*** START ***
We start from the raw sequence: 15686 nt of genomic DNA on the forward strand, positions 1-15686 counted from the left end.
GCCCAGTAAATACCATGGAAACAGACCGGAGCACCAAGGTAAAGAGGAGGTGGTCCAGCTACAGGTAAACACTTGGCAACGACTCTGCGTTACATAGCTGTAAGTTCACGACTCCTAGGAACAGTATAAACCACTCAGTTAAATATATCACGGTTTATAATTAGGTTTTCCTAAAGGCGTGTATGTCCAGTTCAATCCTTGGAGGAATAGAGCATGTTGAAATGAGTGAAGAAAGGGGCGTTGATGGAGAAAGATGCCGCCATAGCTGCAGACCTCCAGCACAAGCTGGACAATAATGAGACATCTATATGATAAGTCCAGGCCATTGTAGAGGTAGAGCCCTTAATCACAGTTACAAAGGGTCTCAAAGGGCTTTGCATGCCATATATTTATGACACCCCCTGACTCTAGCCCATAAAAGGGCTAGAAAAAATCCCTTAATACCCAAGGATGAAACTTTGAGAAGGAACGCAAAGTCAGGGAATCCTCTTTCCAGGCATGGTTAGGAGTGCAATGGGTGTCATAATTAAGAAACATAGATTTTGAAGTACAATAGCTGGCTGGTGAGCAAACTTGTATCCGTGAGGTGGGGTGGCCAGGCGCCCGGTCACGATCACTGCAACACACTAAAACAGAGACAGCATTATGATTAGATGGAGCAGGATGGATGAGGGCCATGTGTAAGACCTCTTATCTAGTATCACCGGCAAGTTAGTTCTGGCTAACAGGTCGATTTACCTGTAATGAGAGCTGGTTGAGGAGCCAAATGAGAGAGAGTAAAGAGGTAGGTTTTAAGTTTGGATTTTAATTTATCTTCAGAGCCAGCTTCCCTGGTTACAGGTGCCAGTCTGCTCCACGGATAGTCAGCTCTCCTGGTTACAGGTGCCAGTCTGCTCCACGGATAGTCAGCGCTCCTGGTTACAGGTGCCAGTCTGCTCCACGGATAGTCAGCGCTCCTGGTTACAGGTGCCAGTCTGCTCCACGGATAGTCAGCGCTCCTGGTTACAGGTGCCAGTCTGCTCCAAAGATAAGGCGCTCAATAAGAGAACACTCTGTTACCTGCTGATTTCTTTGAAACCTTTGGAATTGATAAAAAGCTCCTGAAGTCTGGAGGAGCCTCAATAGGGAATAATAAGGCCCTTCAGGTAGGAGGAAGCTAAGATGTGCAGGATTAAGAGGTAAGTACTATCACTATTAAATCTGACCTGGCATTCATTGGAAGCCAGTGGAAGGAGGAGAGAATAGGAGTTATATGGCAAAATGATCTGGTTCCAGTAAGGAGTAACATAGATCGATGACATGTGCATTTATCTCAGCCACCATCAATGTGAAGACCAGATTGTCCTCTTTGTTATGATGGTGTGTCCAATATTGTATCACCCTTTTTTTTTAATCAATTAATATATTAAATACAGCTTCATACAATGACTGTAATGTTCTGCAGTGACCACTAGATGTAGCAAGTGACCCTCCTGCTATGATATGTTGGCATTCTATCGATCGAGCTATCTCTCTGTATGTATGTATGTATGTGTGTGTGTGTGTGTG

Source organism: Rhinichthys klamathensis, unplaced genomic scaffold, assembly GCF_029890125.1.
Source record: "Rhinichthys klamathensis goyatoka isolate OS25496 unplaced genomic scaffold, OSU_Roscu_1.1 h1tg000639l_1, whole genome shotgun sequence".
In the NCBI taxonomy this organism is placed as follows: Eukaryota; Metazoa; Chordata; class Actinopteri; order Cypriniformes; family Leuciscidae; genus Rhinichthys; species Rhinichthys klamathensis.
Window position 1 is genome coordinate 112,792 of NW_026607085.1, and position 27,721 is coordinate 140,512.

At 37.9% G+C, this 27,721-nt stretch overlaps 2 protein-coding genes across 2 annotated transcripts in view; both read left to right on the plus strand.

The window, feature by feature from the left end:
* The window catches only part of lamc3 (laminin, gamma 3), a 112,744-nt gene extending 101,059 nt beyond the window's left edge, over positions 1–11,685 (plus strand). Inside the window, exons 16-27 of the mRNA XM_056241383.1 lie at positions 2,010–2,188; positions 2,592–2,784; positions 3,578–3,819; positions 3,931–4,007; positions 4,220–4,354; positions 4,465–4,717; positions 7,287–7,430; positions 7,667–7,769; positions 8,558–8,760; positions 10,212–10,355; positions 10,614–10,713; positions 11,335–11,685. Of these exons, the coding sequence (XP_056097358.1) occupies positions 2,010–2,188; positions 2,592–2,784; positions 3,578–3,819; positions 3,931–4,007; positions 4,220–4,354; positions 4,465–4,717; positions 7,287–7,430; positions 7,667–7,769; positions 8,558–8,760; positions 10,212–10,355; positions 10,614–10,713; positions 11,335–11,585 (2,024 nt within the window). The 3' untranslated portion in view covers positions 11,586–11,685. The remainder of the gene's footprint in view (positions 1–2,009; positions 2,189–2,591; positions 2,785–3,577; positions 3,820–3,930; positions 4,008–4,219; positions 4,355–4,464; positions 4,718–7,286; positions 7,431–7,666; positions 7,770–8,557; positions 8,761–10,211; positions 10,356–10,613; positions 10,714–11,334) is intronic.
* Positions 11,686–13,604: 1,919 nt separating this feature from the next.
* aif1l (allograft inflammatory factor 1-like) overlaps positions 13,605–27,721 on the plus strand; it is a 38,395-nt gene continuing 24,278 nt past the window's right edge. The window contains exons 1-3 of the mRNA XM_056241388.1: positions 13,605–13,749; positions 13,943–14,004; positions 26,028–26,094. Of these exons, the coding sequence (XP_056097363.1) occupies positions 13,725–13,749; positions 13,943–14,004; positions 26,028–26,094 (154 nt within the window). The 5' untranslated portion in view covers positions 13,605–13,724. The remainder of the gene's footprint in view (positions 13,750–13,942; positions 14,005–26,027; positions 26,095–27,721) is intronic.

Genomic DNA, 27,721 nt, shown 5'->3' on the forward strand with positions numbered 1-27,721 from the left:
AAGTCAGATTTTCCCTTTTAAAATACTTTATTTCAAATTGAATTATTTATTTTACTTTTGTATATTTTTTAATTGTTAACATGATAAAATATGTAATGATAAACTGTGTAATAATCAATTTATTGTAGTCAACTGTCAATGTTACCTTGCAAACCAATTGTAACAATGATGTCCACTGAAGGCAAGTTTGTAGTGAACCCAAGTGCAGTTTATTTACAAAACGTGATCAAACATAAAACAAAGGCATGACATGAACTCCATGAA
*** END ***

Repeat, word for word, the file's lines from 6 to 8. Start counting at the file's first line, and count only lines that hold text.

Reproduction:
Window position 1 is genome coordinate 112,792 of NW_026607085.1, and position 27,721 is coordinate 140,512.

At 37.9% G+C, this 27,721-nt stretch overlaps 2 protein-coding genes across 2 annotated transcripts in view; both read left to right on the plus strand.

The window, feature by feature from the left end: